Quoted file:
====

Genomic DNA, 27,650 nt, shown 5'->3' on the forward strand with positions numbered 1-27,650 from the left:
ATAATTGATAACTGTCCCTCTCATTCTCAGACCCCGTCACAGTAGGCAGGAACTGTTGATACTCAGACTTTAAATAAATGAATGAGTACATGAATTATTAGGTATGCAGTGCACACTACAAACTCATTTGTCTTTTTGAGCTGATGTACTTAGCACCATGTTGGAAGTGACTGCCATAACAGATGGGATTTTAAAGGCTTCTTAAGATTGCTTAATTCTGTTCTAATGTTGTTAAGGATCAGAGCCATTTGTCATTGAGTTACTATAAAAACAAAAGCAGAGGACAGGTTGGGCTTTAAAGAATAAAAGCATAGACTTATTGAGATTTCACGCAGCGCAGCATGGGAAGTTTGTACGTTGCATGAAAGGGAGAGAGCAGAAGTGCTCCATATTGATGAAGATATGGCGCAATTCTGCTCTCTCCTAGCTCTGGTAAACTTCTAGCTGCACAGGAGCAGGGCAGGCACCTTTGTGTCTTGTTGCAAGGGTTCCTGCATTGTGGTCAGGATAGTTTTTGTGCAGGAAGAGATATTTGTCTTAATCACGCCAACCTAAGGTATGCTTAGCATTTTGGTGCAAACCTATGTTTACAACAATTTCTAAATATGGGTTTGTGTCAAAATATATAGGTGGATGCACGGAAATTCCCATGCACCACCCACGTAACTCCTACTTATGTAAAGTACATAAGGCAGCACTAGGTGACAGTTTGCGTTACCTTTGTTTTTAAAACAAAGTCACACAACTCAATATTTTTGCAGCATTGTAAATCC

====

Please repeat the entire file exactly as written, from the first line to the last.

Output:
Genomic DNA, 27,650 nt, shown 5'->3' on the forward strand with positions numbered 1-27,650 from the left:
ATAATTGATAACTGTCCCTCTCATTCTCAGACCCCGTCACAGTAGGCAGGAACTGTTGATACTCAGACTTTAAATAAATGAATGAGTACATGAATTATTAGGTATGCAGTGCACACTACAAACTCATTTGTCTTTTTGAGCTGATGTACTTAGCACCATGTTGGAAGTGACTGCCATAACAGATGGGATTTTAAAGGCTTCTTAAGATTGCTTAATTCTGTTCTAATGTTGTTAAGGATCAGAGCCATTTGTCATTGAGTTACTATAAAAACAAAAGCAGAGGACAGGTTGGGCTTTAAAGAATAAAAGCATAGACTTATTGAGATTTCACGCAGCGCAGCATGGGAAGTTTGTACGTTGCATGAAAGGGAGAGAGCAGAAGTGCTCCATATTGATGAAGATATGGCGCAATTCTGCTCTCTCCTAGCTCTGGTAAACTTCTAGCTGCACAGGAGCAGGGCAGGCACCTTTGTGTCTTGTTGCAAGGGTTCCTGCATTGTGGTCAGGATAGTTTTTGTGCAGGAAGAGATATTTGTCTTAATCACGCCAACCTAAGGTATGCTTAGCATTTTGGTGCAAACCTATGTTTACAACAATTTCTAAATATGGGTTTGTGTCAAAATATATAGGTGGATGCACGGAAATTCCCATGCACCACCCACGTAACTCCTACTTATGTAAAGTACATAAGGCAGCACTAGGTGACAGTTTGCGTTACCTTTGTTTTTAAAACAAAGTCACACAACTCAATATTTTTGCAGCATTGTAAATCC